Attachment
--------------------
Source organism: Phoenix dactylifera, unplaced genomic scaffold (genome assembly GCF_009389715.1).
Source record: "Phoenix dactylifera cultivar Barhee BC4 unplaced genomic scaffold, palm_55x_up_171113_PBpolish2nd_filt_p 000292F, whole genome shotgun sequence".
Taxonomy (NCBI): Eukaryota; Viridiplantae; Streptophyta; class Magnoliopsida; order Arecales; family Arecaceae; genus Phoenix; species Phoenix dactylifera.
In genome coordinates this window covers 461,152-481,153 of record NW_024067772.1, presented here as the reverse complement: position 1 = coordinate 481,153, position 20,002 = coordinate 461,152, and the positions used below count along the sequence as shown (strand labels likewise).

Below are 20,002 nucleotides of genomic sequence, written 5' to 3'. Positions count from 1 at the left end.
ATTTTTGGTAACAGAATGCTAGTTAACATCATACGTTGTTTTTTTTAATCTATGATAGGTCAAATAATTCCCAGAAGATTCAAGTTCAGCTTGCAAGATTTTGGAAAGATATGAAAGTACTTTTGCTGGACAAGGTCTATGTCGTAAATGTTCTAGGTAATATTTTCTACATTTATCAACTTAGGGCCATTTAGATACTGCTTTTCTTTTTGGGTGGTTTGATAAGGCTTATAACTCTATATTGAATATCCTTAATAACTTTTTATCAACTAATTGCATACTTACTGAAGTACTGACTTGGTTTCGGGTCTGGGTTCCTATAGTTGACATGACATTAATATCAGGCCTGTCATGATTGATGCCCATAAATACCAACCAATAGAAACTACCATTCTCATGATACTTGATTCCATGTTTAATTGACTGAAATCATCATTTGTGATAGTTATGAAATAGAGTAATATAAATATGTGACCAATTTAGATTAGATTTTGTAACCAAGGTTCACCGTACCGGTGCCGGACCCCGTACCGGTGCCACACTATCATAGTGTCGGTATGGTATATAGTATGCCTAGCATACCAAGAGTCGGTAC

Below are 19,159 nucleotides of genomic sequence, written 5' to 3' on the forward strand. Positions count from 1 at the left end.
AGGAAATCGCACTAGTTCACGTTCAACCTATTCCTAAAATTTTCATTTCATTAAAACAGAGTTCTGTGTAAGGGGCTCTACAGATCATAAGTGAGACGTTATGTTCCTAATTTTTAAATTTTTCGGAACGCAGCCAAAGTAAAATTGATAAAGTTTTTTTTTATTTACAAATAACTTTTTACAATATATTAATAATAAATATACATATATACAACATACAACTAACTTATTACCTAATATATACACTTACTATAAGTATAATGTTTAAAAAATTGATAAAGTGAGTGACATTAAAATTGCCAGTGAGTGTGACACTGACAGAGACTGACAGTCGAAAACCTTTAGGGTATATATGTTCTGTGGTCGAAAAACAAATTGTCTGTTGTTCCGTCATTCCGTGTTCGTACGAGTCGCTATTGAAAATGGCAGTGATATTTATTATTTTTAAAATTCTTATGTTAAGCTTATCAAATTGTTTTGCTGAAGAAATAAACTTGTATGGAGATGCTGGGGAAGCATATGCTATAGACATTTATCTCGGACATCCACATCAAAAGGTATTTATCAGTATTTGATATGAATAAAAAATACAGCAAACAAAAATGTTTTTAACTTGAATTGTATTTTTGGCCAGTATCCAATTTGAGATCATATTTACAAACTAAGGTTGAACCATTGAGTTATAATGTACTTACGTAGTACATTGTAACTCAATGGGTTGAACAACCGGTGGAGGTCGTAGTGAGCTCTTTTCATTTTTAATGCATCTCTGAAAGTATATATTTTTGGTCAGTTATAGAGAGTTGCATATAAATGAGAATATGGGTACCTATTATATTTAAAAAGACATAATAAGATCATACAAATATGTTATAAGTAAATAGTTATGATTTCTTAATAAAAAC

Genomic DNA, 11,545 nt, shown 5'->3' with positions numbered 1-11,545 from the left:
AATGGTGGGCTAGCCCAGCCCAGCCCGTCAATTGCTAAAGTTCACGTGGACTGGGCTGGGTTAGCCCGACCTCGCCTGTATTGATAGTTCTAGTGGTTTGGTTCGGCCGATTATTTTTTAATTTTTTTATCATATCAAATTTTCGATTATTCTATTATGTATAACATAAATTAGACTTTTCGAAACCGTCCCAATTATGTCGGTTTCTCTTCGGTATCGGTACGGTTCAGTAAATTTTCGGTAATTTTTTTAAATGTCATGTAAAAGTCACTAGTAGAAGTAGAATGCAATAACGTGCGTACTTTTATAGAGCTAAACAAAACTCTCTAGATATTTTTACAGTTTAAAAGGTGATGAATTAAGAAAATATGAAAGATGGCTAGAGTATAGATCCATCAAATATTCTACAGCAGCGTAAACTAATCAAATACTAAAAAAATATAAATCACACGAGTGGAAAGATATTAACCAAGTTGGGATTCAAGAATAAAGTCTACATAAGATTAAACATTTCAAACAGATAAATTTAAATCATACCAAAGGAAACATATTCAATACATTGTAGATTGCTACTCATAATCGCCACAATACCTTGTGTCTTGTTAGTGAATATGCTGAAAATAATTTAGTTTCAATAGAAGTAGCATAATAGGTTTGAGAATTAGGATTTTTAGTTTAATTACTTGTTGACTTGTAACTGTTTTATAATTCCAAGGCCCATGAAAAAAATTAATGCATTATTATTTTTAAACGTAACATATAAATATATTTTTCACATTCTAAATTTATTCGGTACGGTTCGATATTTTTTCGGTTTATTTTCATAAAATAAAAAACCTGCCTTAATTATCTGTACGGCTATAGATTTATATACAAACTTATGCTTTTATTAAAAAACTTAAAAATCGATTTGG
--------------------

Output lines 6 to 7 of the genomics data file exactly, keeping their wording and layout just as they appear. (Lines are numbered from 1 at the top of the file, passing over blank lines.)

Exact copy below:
ATTTTTGGTAACAGAATGCTAGTTAACATCATACGTTGTTTTTTTTAATCTATGATAGGTCAAATAATTCCCAGAAGATTCAAGTTCAGCTTGCAAGATTTTGGAAAGATATGAAAGTACTTTTGCTGGACAAGGTCTATGTCGTAAATGTTCTAGGTAATATTTTCTACATTTATCAACTTAGGGCCATTTAGATACTGCTTTTCTTTTTGGGTGGTTTGATAAGGCTTATAACTCTATATTGAATATCCTTAATAACTTTTTATCAACTAATTGCATACTTACTGAAGTACTGACTTGGTTTCGGGTCTGGGTTCCTATAGTTGACATGACATTAATATCAGGCCTGTCATGATTGATGCCCATAAATACCAACCAATAGAAACTACCATTCTCATGATACTTGATTCCATGTTTAATTGACTGAAATCATCATTTGTGATAGTTATGAAATAGAGTAATATAAATATGTGACCAATTTAGATTAGATTTTGTAACCAAGGTTCACCGTACCGGTGCCGGACCCCGTACCGGTGCCACACTATCATAGTGTCGGTATGGTATATAGTATGCCTAGCATACCAAGAGTCGGTAC

Below are 19,159 nucleotides of genomic sequence, written 5' to 3' on the forward strand. Positions count from 1 at the left end.